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Stereotype of the Month Entry

Another Stereotype of the Month entry:

Aboriginal theme park idea under attack
'Dog sleds, igloos, that kind of stuff'

Jessica Leeder
National Post

Critics of an Alberta government proposal asking native bands to build aboriginal theme parks for tourists wanting to camp out in teepees, eat moose meat and watch staged Indian pow-wows say the parks run the risk of becoming a circus filled with racism and stereotypes.

A proposal put forward by Pearl Calahasen, Minister of Aboriginal Affairs and Northern Development, seeks to recreate traditional lifestyles in a series of elaborate Indian villages to boost tourism in the province.

Plans include employing provincial band members to reenact historical battles and events, stage traditional matrimonial ceremonies and meals, run cultural pavillions, amusement rides, casinos, encampments and other recreational activities, and teach history.

"Ideally there would be aboriginal people working in the theme parks showcasing culture and creating jobs. There could be hundreds employed in running them," said Peter Tadman, spokesman for the Minister.

"The idea lends itself to various theme parks. We could offer honeymoon packages, private teepees, opportunities to sleep under the northern lights or a chance to visit any aboriginal community in the province," he said.

"We would really like to see individual communities building their own theme parks."

A report in March by Alberta Economic Development and Industry Canada showed aboriginal tourism as a potential growth area, especially among tourists from Europe and Korea.

"Travel experts say there is huge interest in the aboriginal aspect of Alberta culture," said Mark Erdman, spokesman for Alberta Economic Development.

The proposal is part of a larger provincial tourism initiative to boost tourism revenue to $6-billion annually by 2005, up from $4.5-billion. Mr. Tadman said under the theme park proposal, which is still in early planning stages, private investors would provide the capital funding, but both public and private interests would benefit.

Both Mr. Tadman and Mr. Erdman said the province prefers to act as a liaison between native communities and private, commercial interests, rather than investing capital in the project.

However, Walter Janvier, Chief of Chipeywan Prairies First Nation outside Fort McMurray, said First Nations in Alberta have their own plans for increasing tourism, which they plan to implement without trivializing native culture.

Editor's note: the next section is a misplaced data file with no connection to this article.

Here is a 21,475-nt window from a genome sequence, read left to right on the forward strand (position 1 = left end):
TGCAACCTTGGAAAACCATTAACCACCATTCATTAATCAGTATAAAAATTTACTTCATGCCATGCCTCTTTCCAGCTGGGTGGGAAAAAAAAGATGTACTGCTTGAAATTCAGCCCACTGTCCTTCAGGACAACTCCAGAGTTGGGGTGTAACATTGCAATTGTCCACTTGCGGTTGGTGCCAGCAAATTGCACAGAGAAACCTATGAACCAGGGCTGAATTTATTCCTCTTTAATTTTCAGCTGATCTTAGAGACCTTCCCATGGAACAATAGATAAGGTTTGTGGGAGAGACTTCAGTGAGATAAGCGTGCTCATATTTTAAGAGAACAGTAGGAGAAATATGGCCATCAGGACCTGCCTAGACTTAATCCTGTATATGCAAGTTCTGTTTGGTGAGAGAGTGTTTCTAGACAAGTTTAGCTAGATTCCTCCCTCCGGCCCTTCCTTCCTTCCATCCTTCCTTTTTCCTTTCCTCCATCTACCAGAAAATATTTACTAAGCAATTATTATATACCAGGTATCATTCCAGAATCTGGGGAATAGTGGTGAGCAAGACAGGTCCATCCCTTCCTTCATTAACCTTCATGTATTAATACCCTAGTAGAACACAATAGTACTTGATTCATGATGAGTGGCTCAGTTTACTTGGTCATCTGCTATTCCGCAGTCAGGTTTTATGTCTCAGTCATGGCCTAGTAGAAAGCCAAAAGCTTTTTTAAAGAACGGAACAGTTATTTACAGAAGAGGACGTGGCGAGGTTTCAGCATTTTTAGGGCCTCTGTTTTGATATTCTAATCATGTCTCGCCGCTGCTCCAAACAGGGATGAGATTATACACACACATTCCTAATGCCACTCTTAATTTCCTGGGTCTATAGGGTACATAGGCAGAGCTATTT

"The way [tourists] view Canada is like dog sleds, igloos, that kind of stuff. We don't live in teepees. We're not going to put on a headdress, do a dance," he said.

"We want to show the world how we live today, not how we once lived. There are lots of lakes out here, trapping, hunting, animals. Besides, theme park doesn't quite sound right. Seems like a Walt Disney thing," he said.

Kevin Tuft, Alberta's Liberal aboriginal affairs critic, questioned the size of the government's role in the project.

"White society could learn a tremendous amount from that culture. What we don't want to do is turn it into a sort of circus," he said, adding the government should plan to be more involved in regulating the parks if they are to be a tribute to traditional native culture.

"Are the theme parks meant to celebrate and enrich aboriginal culture or meant to cash in on stereotypes? If there are casinos, I would be concerned that this is much more about making money than it is about cultural development," he said.

"These ideas have to be handled very carefully and with great respect. I don't think this government will be able to develop these facilities with the kind of quality that ensures success."

Under the proposal, aboriginal communities across the province are encouraged to open their individual bands to tourists and make varying theme parks to showcase their cultures.

Eventually, tourists would be able to travel among the participating native communities.

Rob's comment
The stereotypes here are embodied in the comment:

"The way [tourists] view Canada is like dog sleds, igloos, that kind of stuff. We don't live in teepees. We're not going to put on a headdress, do a dance," he said.

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